Can we befriend civility and decent behavior?
Before his sixteenth birthday, George Washington, the first president of the United States, had copied out by hand, ‘110 Rules of Civility & Decent Behavior in Company and Conversation,’ according Foundations Magazine.
“They are based on a set of rules composed by French Jesuits in 1595. Presumably they were copied out as part of an exercise in penmanship assigned by young Washington's schoolmaster. The first English translation of the French rules appeared in 1640, and are ascribed to Francis Hawkins the twelve-year-old son of a doctor,” said the magazine in 2013.
The rules proclaim respect for others and in turn offer us, as a group, the gift of self-respect and heightened self-esteem.
I have been thinking about that considerably lately, as I have attended local meetings in which, on occasion, the rules go by the wayside. And civility takes a back seat in the corner of the room as chaos rules the day. The meetings become less than productive.
I have seen similar regressions at town board meetings, political debates, and even the occasional newspaper staff meeting.
And when I take a look to national news and political affairs, the divide that separates us sometimes appears to be great, if not insurmountable. But behaviors might be, at best, ranked as sub par.
Richard Brookhiser, in his book on Washington wrote that "all modern manners in the western world were originally aristocratic. Courtesy meant behavior appropriate to a court; chivalry comes from chevalier – a knight. Yet Washington was to dedicate himself to freeing America from a court's control. Could manners survive the operation? Without realizing it, the Jesuits who wrote them, and the young man who copied them, were outlining and absorbing a system of courtesy appropriate to equals and near-equals. When the company for whom the decent behavior was to be performed expanded to the nation, Washington was ready.”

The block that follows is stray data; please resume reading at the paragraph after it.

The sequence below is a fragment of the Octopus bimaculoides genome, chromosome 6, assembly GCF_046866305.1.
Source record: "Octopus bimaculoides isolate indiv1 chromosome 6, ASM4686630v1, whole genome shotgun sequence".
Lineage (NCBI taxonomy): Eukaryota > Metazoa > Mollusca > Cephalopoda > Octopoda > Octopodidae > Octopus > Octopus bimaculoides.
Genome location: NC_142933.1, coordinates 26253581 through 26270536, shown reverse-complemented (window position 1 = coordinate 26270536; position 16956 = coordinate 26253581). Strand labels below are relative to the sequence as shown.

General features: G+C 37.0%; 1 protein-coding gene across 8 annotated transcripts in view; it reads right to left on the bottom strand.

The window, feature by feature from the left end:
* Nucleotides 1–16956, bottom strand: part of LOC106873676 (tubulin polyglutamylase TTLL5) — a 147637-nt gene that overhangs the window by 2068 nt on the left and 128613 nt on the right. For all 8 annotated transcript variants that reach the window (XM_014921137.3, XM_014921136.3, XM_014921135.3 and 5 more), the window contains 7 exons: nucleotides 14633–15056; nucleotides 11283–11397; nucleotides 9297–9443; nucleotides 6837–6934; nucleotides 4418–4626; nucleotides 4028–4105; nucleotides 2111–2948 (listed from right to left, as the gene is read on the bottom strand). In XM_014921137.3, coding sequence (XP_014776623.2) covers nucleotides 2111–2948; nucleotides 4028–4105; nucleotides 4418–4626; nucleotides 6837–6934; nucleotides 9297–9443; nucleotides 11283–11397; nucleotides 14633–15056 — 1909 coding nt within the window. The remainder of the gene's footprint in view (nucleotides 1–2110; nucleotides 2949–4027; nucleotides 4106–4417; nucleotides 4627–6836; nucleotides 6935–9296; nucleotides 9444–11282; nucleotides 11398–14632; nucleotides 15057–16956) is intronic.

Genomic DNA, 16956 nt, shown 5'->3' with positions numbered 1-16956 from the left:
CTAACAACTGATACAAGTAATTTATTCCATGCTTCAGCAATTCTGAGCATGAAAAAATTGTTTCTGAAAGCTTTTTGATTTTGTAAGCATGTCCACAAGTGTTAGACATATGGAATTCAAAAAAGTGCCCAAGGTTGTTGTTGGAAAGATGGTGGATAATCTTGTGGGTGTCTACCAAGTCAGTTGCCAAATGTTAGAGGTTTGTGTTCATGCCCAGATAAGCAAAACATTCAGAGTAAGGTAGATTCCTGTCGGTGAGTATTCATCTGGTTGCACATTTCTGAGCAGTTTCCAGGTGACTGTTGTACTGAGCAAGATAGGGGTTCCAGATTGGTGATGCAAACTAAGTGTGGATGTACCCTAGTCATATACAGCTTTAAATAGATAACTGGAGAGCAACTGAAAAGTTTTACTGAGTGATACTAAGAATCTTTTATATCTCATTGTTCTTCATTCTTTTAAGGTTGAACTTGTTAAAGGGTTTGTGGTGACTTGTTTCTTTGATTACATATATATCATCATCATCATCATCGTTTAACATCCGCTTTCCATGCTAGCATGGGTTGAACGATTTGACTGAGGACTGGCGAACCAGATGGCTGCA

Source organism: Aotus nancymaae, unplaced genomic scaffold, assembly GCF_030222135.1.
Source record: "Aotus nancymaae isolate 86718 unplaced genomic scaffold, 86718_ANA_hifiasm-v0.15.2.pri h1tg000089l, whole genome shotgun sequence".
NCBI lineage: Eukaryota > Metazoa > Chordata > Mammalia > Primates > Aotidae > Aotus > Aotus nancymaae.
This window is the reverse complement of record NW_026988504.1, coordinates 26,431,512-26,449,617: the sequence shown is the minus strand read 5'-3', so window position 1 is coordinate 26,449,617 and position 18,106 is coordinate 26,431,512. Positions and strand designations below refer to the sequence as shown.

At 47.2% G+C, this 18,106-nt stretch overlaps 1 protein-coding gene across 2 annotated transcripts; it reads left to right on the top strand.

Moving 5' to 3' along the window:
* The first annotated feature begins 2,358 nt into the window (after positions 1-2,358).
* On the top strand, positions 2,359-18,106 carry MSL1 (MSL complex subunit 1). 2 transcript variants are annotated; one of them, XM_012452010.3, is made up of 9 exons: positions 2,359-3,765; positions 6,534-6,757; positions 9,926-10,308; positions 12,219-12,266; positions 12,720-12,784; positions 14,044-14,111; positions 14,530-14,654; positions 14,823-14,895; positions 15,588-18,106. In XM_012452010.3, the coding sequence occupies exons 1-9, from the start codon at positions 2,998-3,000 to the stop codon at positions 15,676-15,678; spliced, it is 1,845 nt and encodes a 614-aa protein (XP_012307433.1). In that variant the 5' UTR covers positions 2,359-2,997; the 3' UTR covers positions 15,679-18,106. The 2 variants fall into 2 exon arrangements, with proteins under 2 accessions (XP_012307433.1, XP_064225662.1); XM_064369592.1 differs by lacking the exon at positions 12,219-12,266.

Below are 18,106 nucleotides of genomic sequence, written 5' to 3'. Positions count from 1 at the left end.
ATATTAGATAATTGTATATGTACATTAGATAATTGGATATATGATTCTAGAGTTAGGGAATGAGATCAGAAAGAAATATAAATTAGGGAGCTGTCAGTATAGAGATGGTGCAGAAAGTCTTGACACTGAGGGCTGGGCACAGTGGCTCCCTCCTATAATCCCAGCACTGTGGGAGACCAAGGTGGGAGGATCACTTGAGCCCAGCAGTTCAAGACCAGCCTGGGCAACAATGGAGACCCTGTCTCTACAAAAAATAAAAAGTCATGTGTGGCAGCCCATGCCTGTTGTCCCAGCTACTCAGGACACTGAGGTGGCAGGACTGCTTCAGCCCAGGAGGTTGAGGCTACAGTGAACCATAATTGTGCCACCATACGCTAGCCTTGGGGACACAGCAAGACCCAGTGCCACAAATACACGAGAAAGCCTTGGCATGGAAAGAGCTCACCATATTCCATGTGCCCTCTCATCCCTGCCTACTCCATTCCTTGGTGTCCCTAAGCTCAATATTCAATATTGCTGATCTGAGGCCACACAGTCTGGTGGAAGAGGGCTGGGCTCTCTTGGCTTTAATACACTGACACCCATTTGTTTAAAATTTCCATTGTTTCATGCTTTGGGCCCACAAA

Before Washington’s time, figuring out how to be civil in uncivil world, was always a challenge.
The ancient Romans called it pugna veborum, or “the battle of words.”
As Ron Chernow of the Wall Street Journal pointed out however, even the founding fathers of our country insulted each other, on occasion.
“[Thomas] Paine even wondered aloud whether Washington was 'an apostate or an imposter; whether you have abandoned good principles, or whether you ever had any.'”
Chernow explained, “Such highly charged language shouldn't surprise us. People who spearhead revolutions tend to be outspoken and courageous, spurred on by a keen taste for combat.”
Samuel Adams' “Vindex” letters, anonymously written to Boston newspapers before independence, stand out for their complete lack of civility, notes Thomas R. Eddlem from The New American.
Adams, who was partner in his family’s malthouse and hailed from a long-line of maltsters, knew how to produce ingredients for great beer, and in some corners, is credited with the fomentation of the American revolution.
Thomas Jefferson had pardoned pamphleteer Joseph Callender after he had been arrested and imprisoned under the Sedition Act during the administration of John Adams. But that didn't stop Callender from attacking Jefferson as a tool of the French revolution and alleging (probably accurately) that he had fathered a child out of wedlock with his slave Sally Hemings.
What has developed, over time in America, is an ability to shut up and listen.
To give others a chance to at least state their opinions, whether we roll our eyes or not.
Positive contact between groups improves our chances for cooperation and provides a forum for less demonization of those with whom we differ. We also have a better chance in that instance of finding common ground.I can’t tell a lie. If Washington, and his 110 or so rules can help us from a descent into chaos, I’m all for it. Civility and decent behavior, in company and conversation, could easily be our friend.